ith downloadable content being big business these days, retro revivals are what the suits now push. Some companies are skilled at resuscitation, while others find that perfecting the formula of what changes and what remains the same is tricky. Take Microsoft's XBLA release of Lode Runner, for example. Forfeit the 3D modeling and achievements, and it's the same game it was almost 30 years ago. Preferred or not, the game won't turn any heads. On the other hand, Taito Corporation's XBLA release of Space Invaders Extreme will cause one to lose their balance.
meet original sprite work.I can't imagine much head-banging was performed by those that played the original Space Invaders at arcades or on the Atari 2600. Apparently the creative minds at Taito always had a problem with that. The thumping sounds of Space Invaders Extreme leaves my neck sore and my ears ringing. Happy now, Taito?
But beyond its rave-like exterior, SIE features some clock-melting ways to score. The perimeter of the screen is cluttered with indicators, and one may request a licensed pilot to help land this sucker. Do take the time to learn the meters. Without knowledge of how to score and how to combine the colors and shapes of invaders to access bonus rooms, the game ceases to be any fun. This is where the demo and lack of any real tutorial is a great disservice.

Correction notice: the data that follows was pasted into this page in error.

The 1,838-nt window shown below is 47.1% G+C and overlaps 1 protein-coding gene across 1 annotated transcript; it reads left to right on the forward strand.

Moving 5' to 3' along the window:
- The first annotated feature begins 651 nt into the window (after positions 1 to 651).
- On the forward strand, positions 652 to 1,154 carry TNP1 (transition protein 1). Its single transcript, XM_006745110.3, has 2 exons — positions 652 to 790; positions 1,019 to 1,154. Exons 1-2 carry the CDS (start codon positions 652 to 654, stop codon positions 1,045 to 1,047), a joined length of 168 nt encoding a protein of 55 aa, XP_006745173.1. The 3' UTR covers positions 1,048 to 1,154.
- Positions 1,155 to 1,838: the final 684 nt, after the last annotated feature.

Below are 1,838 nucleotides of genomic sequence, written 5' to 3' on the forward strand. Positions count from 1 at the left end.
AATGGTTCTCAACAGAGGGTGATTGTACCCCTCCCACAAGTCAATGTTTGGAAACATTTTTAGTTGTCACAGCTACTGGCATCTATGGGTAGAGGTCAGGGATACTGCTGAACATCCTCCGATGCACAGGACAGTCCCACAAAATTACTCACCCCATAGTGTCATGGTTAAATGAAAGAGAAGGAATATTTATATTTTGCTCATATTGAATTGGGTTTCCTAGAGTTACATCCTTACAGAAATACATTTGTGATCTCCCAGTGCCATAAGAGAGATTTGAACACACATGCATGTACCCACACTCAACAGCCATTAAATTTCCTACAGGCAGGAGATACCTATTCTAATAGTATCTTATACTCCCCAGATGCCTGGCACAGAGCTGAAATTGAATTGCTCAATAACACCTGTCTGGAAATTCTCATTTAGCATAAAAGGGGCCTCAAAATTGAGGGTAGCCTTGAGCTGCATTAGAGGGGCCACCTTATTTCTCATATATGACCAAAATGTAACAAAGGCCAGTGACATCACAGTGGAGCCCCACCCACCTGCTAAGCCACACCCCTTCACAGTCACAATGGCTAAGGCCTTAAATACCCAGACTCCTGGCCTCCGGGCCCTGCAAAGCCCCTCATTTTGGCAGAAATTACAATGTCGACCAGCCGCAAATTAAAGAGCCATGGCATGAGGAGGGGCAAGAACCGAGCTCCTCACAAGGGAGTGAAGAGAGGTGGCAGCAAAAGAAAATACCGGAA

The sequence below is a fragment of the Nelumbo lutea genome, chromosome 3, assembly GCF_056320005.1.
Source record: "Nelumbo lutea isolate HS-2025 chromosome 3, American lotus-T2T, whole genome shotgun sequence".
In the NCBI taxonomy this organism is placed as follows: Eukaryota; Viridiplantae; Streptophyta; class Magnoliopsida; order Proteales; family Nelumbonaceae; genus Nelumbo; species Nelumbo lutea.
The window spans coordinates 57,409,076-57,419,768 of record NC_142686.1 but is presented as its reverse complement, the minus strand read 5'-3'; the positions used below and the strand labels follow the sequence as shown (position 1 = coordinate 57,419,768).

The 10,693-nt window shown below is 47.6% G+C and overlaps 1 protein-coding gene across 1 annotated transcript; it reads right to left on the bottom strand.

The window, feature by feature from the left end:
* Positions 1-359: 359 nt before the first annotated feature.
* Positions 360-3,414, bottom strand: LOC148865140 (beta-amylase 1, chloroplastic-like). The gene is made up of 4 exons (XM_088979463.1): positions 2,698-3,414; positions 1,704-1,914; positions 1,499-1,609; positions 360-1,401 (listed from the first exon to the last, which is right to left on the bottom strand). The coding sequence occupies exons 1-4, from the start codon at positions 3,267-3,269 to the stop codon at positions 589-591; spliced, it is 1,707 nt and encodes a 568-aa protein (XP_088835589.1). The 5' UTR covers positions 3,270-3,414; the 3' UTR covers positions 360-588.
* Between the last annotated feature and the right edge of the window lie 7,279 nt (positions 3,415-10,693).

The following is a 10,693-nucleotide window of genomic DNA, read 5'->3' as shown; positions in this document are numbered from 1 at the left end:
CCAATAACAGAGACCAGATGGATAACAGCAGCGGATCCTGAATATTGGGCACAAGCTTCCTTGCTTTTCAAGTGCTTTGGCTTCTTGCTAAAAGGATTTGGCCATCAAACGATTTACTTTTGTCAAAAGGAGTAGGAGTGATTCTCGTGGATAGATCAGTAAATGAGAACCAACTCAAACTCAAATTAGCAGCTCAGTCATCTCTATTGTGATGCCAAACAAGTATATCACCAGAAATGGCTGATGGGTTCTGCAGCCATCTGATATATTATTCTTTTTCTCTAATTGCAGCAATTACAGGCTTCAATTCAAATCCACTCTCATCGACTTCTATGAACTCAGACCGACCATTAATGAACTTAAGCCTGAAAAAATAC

Here's an example of how scoring can be a tightrope walk: To the left of the action is a meter that drains but fills every time an invader is hit, and without ever letting the meter drain completely, it adds to a chain. Getting a chain of invaders to build relinquishes a good score, but shooting down four invaders of one color in a row drops a devastating power-up. So, the player must hunt the right victims and do so fast.
These invaders won't just parade about waiting to get disintegrated, either. They attack in such varied ways one may think Insomniac Games was brought on as a consultant. As for the invaders' spontaneous behavior . . . don't get me started.
Last year we saw the invaders' new moves on the DS and PSP, but I won't spend any time talking about those versions because SIE's big-budget psychedelics mixed with original sprite work demand to be played on a widescreen HD display. But with the XBLA update comes a clumsy online component. If it's not wasting the day searching for players, it's dealing with distracting lag in a game where timing is everything.
But when SIE works, it's hypnotizing and well worth $10. And someone at Backbone Entertainment must have forked over the $2.50 for Community Game Groove because the sound effects are now better integrated with the musical score. Wherever the developers got the inspiration for this release, I pray they remember how to get there because Arkanoid called and demanded a redo.